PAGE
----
During this period of ulcerations and internal bleeding she came so close to death several times. We dealt with many traumatic episodes from veins working their way out of her arm and bleeding freely while she bled internally to the ulcerations of her birthmark causing her arm to grow together at her armpit and elbow from the ulcerated areas touching each other.
We continued to travel around Virginia and out of state to search for help for our daughter to control the bleeding, ulcerations and the growth of the birthmark.
Because of Kelsey fighting all of these things at once, her wounds were consuming all of the calories she consumed. She weighed just twelve pounds at one year old. When she was about 18 months we visited John Hopkins University and met with a doctor there. The doctor recommended a very simple solution, adding corn oil in her formula. The corn oil gave the extra calories she needed to begin healing internally and paired with anti acids within a short period of time the internal bleeding stopped.
At the age of two Kelsey underwent skin grafting to close some of the ulcerated areas and release the contractures of her elbow and armpit area hoping to get full range of motion in her arm again. Kelsey, now 17, continues to have Z-plasties surgeries and ligament extensions every few years to straighten her arm still hoping to achieve full range of motion. Kelsey’s next surgery will be this year and it will involve shaving of the bone in her elbow to free up the restrictions from scar tissue.
Some may think she has gone through so much physically but it is just as much mentally that she has had to endure in life from peers and adults. Words or assumptions hurt just as much as the physical pain. People see her and think she was burned because of the skin grafting and actually ask her how she was burned, or they just stare at her. This is one of the many obstacles she has had to overcome.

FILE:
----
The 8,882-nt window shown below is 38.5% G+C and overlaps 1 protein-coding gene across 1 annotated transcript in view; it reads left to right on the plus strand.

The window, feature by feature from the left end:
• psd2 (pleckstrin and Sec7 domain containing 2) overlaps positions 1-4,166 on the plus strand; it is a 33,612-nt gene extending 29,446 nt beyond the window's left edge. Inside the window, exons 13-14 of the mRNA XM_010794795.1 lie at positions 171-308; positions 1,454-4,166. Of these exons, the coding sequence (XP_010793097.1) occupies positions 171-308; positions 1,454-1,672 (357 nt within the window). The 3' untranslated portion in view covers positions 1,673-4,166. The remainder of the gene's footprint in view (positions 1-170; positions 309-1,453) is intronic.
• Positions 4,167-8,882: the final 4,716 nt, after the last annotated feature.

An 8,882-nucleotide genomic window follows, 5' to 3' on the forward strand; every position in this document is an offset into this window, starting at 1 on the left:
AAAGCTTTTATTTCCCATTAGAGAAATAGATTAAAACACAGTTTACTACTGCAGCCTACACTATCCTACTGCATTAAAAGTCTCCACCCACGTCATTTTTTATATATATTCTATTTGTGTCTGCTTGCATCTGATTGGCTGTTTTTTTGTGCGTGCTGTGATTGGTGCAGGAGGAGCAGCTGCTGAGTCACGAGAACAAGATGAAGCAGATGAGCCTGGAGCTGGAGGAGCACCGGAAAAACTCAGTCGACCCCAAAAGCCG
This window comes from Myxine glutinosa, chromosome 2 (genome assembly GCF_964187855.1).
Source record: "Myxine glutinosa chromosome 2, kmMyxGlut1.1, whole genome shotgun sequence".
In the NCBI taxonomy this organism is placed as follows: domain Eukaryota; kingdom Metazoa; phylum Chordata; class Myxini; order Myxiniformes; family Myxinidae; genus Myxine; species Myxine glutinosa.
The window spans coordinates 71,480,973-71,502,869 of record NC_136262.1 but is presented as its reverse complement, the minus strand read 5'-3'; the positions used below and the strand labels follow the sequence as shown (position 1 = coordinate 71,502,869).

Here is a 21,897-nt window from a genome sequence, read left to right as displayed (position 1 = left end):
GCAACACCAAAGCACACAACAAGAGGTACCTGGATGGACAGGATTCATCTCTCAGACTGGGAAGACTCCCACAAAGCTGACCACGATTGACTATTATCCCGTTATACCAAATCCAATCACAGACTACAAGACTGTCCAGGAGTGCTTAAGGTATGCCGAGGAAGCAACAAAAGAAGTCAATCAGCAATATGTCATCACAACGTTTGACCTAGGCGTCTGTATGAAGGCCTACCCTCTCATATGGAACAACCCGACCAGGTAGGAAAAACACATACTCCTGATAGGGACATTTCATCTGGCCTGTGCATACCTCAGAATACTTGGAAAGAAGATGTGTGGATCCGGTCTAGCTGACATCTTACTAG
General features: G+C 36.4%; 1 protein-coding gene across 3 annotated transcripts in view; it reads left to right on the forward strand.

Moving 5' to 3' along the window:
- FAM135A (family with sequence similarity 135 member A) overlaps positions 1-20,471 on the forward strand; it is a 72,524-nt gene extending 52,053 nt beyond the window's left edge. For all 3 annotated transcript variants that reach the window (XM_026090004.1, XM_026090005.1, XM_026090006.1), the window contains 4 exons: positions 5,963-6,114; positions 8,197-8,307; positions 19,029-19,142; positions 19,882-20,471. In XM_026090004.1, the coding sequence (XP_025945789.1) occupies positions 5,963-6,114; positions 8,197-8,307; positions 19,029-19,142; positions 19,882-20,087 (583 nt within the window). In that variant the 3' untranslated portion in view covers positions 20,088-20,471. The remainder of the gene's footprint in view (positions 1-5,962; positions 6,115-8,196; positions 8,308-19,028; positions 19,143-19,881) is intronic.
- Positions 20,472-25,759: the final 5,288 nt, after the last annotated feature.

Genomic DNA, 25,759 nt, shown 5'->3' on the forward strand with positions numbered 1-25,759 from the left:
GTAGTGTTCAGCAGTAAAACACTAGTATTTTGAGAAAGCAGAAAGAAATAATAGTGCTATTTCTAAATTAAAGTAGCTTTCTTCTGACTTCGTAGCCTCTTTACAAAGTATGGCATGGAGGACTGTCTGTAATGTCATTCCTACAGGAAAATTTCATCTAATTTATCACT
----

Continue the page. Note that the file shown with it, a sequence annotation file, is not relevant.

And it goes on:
Once a shy girl, when she was about eight years old we decided to enter her into her first American Coed Pageant, after she watched her sister compete for years for the same system. We were skeptical at first because of the situation but then found this was the best thing we could have ever done for her. She placed in the court at her very first pageant. This pageant gave her the courage and confidence to overcome so much while teaching her poise and self esteem and from this she realized she could do whatever she put her mind to. To this day Kelsey loves to be on stage, not only competing in pageants, but also performing in school plays as well as choreographing dance numbers for pageants. Kelsey also plays basketball, softball and is involved in many clubs at her school.
Kelsey plans to compete in a pageant this year and her platform will be “self esteem and Vascular Birthmark awareness.” She hopes to promote the awareness of this condition and to help other children and families dealing with this rare but serious condition. The entire family will be helping to raise awareness for VBF during their International Day of Awareness campaign, which is May 15, 2008.
For someone to have gone through so much in so little time Kelsey continues to be an active and positive girl always looking for ways get involved in what ever she can to help others. As you can see from looking at her pictures, she is as beautiful on the outside as she is on the inside.
VBF has networked over 35,000 children and adults into treatment
Tyler Salvador and his twin sister, Shaine.